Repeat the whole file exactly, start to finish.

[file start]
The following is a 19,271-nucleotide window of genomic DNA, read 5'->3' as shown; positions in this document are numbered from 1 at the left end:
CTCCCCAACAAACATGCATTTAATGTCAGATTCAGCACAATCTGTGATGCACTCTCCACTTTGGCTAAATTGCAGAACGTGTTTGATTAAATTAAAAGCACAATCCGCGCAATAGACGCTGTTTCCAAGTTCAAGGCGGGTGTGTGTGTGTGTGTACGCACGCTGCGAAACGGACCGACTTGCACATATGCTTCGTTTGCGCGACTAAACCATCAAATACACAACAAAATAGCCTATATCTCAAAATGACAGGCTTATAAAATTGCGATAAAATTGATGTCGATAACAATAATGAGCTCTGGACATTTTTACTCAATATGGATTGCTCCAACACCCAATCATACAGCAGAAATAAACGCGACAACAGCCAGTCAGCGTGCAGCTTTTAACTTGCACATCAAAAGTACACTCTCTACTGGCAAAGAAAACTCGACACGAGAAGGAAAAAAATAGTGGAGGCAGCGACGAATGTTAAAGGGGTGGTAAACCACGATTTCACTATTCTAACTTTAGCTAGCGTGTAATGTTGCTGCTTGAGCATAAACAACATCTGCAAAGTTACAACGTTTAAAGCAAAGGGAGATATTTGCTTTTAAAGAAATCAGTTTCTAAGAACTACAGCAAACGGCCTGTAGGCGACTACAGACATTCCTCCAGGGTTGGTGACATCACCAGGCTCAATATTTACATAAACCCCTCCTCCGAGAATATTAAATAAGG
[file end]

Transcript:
The following is a 19,271-nucleotide window of genomic DNA, read 5'->3' as shown; positions in this document are numbered from 1 at the left end:
CTCCCCAACAAACATGCATTTAATGTCAGATTCAGCACAATCTGTGATGCACTCTCCACTTTGGCTAAATTGCAGAACGTGTTTGATTAAATTAAAAGCACAATCCGCGCAATAGACGCTGTTTCCAAGTTCAAGGCGGGTGTGTGTGTGTGTGTACGCACGCTGCGAAACGGACCGACTTGCACATATGCTTCGTTTGCGCGACTAAACCATCAAATACACAACAAAATAGCCTATATCTCAAAATGACAGGCTTATAAAATTGCGATAAAATTGATGTCGATAACAATAATGAGCTCTGGACATTTTTACTCAATATGGATTGCTCCAACACCCAATCATACAGCAGAAATAAACGCGACAACAGCCAGTCAGCGTGCAGCTTTTAACTTGCACATCAAAAGTACACTCTCTACTGGCAAAGAAAACTCGACACGAGAAGGAAAAAAATAGTGGAGGCAGCGACGAATGTTAAAGGGGTGGTAAACCACGATTTCACTATTCTAACTTTAGCTAGCGTGTAATGTTGCTGCTTGAGCATAAACAACATCTGCAAAGTTACAACGTTTAAAGCAAAGGGAGATATTTGCTTTTAAAGAAATCAGTTTCTAAGAACTACAGCAAACGGCCTGTAGGCGACTACAGACATTCCTCCAGGGTTGGTGACATCACCAGGCTCAATATTTACATAAACCCCTCCTCCGAGAATATTAAATAAGG